BLITZER: What was your basic takeaway from what we just heard from the vice president and his Coronavirus Task Force?

LIPSITCH: I was really encouraged that the lack of testing is now being really addressed head on in a big way. I was -- a lot of the -- it was a real logjam for a long time. And it sounds to me as though they finally got the message that it needs to be scaled up by a very large factor.

And the steps taken are good ones. It sounds as though people are taking this seriously to a new degree. I'm still concerned that they -- that what's really a sort of a poorly understood situation in the United States because we haven't tested yet to date is being characterized as low-risk, when in fact, we just don't know how many cases there are out there.

[18:05:06]

And I think we're going to be finding a lot more. It's one thing to focus on the data. But we also have to focus on what may be the data in a few days.

BLITZER: Yes, we're going to obviously stay on top of this story, because there's enormous concern out there.

Dr. Lipsitch, thanks so much for joining us.

Sanjay, we will, of course, get back to you as well.

There's other important news we're following right now, including major developments in the 2020 presidential campaign.

Tonight, Joe Biden is extending is stunning Super Tuesday success with a projected when in a 10th state. We're talking about Maine. The Democratic presidential race has been dramatically reshaped into a Biden-Bernie Sanders showdown.

Mike Bloomberg, he has officially bowed out, formally announcing his endorsement of Biden just a little while ago. Elizabeth Warren is said to be weighing her next move.

And Bernie Sanders now is drawing sharper distinctions between himself and Biden, as he looks to the next round of contests.

This hour, I will speak with representatives of the Sanders and Biden campaigns. We're watching all of this very closely. But, first, let's go to our political correspondent, Arlette Saenz.

Arlette, you're there in Los Angeles, where Joe Biden spoke just a little while ago. What's the latest?

ARLETTE SAENZ, CNN POLITICAL REPORTER: Well, Wolf, Joe Biden took a victory lap here in Los Angeles after that wave of wins on Super Tuesday.

And Biden is in part taking credit for driving up voter turnout in many of these states, saying that he's the candidate that's building a movement.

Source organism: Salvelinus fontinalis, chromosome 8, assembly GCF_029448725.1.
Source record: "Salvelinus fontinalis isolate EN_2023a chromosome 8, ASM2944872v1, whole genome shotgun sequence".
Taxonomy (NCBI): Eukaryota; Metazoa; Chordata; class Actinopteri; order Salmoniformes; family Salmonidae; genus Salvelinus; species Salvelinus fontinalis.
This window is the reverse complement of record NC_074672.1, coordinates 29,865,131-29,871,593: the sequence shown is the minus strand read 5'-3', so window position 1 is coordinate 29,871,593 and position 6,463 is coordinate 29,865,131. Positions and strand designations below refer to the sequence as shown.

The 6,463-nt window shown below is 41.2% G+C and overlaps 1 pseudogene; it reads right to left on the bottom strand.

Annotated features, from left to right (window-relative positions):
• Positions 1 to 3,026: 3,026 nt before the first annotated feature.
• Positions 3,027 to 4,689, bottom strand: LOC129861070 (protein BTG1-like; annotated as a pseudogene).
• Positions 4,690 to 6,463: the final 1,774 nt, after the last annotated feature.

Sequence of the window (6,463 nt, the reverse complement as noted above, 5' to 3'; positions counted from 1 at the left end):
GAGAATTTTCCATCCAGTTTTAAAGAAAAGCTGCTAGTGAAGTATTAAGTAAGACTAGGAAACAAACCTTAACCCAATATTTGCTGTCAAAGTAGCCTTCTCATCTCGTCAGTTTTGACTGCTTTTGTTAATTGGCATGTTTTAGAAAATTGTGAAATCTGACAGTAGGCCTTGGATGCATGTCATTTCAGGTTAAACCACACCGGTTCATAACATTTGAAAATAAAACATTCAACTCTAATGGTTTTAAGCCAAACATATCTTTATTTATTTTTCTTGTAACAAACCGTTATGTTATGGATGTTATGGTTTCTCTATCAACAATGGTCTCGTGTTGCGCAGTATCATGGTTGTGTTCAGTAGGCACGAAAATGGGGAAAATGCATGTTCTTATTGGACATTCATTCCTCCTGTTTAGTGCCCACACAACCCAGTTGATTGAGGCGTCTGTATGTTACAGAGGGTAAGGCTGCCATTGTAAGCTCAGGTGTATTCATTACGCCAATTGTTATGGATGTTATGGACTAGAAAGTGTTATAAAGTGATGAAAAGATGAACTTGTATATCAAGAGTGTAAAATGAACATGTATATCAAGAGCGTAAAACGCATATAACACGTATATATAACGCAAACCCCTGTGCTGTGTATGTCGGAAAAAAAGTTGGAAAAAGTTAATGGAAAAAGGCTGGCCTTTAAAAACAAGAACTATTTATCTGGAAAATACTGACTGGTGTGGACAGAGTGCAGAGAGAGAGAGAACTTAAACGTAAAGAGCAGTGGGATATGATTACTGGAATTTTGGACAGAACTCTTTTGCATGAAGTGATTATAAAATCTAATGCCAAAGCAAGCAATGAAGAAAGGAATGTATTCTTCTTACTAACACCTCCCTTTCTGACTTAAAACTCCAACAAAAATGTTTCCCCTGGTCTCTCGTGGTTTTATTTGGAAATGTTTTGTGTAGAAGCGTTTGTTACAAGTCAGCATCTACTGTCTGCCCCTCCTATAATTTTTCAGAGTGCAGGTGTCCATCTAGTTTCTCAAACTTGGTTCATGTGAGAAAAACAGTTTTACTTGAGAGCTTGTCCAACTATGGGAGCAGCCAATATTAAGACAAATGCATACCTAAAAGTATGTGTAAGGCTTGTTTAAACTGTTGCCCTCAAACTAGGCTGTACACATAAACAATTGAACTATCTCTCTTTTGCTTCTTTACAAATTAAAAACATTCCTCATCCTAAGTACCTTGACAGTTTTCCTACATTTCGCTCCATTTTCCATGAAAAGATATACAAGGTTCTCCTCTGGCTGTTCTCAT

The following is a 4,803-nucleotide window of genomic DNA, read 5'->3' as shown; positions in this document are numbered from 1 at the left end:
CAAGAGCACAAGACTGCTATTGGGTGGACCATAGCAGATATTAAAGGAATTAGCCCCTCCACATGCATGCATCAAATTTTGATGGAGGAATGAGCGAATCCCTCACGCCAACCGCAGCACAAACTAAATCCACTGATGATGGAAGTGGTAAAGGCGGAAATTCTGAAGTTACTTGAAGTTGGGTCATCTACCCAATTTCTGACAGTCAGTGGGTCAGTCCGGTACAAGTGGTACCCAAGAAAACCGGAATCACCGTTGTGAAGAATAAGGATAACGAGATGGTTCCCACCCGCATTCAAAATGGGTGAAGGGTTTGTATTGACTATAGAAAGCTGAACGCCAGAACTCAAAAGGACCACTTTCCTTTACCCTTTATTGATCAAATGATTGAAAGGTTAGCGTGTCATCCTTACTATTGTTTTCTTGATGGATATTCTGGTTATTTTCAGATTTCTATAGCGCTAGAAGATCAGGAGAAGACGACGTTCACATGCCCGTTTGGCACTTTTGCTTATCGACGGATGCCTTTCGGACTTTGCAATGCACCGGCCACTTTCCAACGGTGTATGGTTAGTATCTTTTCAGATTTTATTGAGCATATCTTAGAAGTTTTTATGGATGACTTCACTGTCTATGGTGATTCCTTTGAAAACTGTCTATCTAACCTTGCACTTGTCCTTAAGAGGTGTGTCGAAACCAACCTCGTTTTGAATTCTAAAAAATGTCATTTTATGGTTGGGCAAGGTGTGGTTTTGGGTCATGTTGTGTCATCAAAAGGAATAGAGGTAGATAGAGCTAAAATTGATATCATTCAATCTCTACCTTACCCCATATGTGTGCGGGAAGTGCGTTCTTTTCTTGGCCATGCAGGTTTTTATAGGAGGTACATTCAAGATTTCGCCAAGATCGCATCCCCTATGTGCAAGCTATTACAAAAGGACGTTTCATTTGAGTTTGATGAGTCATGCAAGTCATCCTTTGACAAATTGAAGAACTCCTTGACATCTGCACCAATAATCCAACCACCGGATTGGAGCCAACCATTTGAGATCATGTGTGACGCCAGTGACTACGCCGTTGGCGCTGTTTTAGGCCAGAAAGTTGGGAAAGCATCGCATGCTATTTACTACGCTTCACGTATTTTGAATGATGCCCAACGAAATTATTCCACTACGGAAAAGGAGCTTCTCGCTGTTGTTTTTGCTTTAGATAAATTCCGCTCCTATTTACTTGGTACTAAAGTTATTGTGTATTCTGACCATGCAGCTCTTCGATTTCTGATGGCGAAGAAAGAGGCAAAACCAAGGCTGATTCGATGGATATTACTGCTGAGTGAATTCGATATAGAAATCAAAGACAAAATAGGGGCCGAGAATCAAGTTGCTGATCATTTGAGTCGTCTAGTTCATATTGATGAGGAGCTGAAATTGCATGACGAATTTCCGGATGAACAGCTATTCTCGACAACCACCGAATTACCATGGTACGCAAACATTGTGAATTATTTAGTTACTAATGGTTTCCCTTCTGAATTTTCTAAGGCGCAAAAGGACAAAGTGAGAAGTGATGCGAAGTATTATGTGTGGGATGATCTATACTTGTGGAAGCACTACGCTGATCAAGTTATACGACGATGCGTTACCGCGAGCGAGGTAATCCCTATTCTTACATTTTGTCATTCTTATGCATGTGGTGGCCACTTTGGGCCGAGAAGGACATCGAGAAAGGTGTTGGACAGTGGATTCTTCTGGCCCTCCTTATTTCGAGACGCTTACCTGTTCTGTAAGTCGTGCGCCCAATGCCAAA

(BEGIN VIDEOTAPE)

JOSEPH BIDEN (D), PRESIDENTIAL CANDIDATE: They don't call it Super Tuesday for nothing!

SAENZ (voice-over): Joe Biden basking in a historic political comeback.

BIDEN: And we were told, well, when you got to Super Tuesday, it would be over. Well, it may be over for the other guy!

SAENZ: In the wake of Super Tuesday, a major jolt to the race coming as billionaire Michael Bloomberg dropped his presidential bid and officially endorsed Biden.

MICHAEL BLOOMBERG, FORMER PRESIDENTIAL CANDIDATE: I'm glad to say I endorse Joe Biden. And I hope you will join me in working to make him the next president of the United States of America!

SAENZ: This after Bloomberg poured more than a half-a-billion dollars of his own fortune into the race, and only came up with one victory in American Samoa.

UNIDENTIFIED MALE: Let's do it for Joe!

SAENZ: It's the latest sign of the more moderate candidates coalescing around the former vice president.

After a rocky start to his campaign, Biden racking up wins in 10 Super Tuesday states, with a sweep across the South, overtaking Bernie Sanders in the fight for delegates, with California still up for grabs.

BIDEN: I'm here to report we are very much alive!

(CHEERING AND APPLAUSE)

SAENZ: Sanders' victories came in his home state of Vermont, Colorado and Utah, and he's leading in California, where the campaign hopes to rack up delegates.

But there are questions if Sanders can expand the electorate, as the contest has quickly turned into a two-person race. SEN. BERNIE SANDERS (I-VT), PRESIDENTIAL CANDIDATE: Joe has his ideas,

his record, his vision for the future. I have mine. And I look forward to a serious debate.

SAENZ: Sanders already looking to the contests ahead, running new TV ads targeting Biden and attempting to tie himself to President Obama.

BARACK OBAMA, FORMER PRESIDENT OF THE UNITED STATES: Great authenticity, great passion, and is fearless.

SAENZ: One candidate's fate up in the air, Elizabeth Warren, who had a disappointing showing on Tuesday, including a brutal loss in her home state of Massachusetts, Warren assessing the state of her campaign.

But one of her adviser says her biggest decision isn't whether to end her campaign, but whether to throw her support behind Biden or Sanders.

(END VIDEOTAPE)

SAENZ: Now, Michael Bloomberg spoke with Joe Biden today and offered to help in any way that he can.

Bloomberg has a massive amount of cash, but he also has field organizations across the country, including in a lot of those contests that are coming up in the next few weeks. The Bloomberg campaign is working to determine how they can best leverage that to help Biden -- Wolf.

BLITZER: Arlette Saenz in Los Angeles for us -- Arlette, thank you very much.

Also tonight, President Trump appears to be preparing himself once again for the possibility that he will face Joe Biden in the fall.